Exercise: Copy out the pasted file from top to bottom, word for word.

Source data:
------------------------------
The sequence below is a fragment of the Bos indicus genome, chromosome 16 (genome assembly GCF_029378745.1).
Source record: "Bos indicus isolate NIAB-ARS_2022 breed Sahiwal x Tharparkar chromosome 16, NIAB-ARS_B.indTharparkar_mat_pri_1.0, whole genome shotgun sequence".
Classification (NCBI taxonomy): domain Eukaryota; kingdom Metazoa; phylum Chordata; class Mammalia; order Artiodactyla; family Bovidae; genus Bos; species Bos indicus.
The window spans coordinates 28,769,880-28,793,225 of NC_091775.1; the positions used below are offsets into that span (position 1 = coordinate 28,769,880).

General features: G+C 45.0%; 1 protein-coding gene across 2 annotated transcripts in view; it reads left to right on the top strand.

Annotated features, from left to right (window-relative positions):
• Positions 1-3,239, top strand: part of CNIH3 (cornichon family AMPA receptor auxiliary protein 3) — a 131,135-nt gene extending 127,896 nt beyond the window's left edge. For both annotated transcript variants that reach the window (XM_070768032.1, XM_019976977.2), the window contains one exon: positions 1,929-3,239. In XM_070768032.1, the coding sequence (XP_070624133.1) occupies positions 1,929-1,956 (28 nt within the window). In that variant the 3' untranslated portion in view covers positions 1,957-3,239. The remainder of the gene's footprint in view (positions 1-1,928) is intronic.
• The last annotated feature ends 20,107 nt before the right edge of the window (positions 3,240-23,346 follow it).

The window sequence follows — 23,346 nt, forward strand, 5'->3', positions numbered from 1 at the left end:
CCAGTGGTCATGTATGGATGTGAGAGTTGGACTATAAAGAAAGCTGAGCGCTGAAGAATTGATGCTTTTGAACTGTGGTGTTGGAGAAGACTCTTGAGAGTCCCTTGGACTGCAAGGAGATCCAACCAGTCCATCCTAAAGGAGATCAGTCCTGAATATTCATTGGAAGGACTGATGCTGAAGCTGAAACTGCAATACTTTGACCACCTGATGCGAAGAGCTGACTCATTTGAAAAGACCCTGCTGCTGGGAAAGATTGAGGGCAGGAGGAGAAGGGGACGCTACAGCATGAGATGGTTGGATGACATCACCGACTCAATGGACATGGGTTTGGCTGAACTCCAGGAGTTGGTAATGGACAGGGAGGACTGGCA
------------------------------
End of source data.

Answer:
The sequence below is a fragment of the Bos indicus genome, chromosome 16 (genome assembly GCF_029378745.1).
Source record: "Bos indicus isolate NIAB-ARS_2022 breed Sahiwal x Tharparkar chromosome 16, NIAB-ARS_B.indTharparkar_mat_pri_1.0, whole genome shotgun sequence".
Classification (NCBI taxonomy): domain Eukaryota; kingdom Metazoa; phylum Chordata; class Mammalia; order Artiodactyla; family Bovidae; genus Bos; species Bos indicus.
The window spans coordinates 28,769,880-28,793,225 of NC_091775.1; the positions used below are offsets into that span (position 1 = coordinate 28,769,880).

General features: G+C 45.0%; 1 protein-coding gene across 2 annotated transcripts in view; it reads left to right on the top strand.

Annotated features, from left to right (window-relative positions):
• Positions 1-3,239, top strand: part of CNIH3 (cornichon family AMPA receptor auxiliary protein 3) — a 131,135-nt gene extending 127,896 nt beyond the window's left edge. For both annotated transcript variants that reach the window (XM_070768032.1, XM_019976977.2), the window contains one exon: positions 1,929-3,239. In XM_070768032.1, the coding sequence (XP_070624133.1) occupies positions 1,929-1,956 (28 nt within the window). In that variant the 3' untranslated portion in view covers positions 1,957-3,239. The remainder of the gene's footprint in view (positions 1-1,928) is intronic.
• The last annotated feature ends 20,107 nt before the right edge of the window (positions 3,240-23,346 follow it).

The window sequence follows — 23,346 nt, forward strand, 5'->3', positions numbered from 1 at the left end:
CCAGTGGTCATGTATGGATGTGAGAGTTGGACTATAAAGAAAGCTGAGCGCTGAAGAATTGATGCTTTTGAACTGTGGTGTTGGAGAAGACTCTTGAGAGTCCCTTGGACTGCAAGGAGATCCAACCAGTCCATCCTAAAGGAGATCAGTCCTGAATATTCATTGGAAGGACTGATGCTGAAGCTGAAACTGCAATACTTTGACCACCTGATGCGAAGAGCTGACTCATTTGAAAAGACCCTGCTGCTGGGAAAGATTGAGGGCAGGAGGAGAAGGGGACGCTACAGCATGAGATGGTTGGATGACATCACCGACTCAATGGACATGGGTTTGGCTGAACTCCAGGAGTTGGTAATGGACAGGGAGGACTGGCA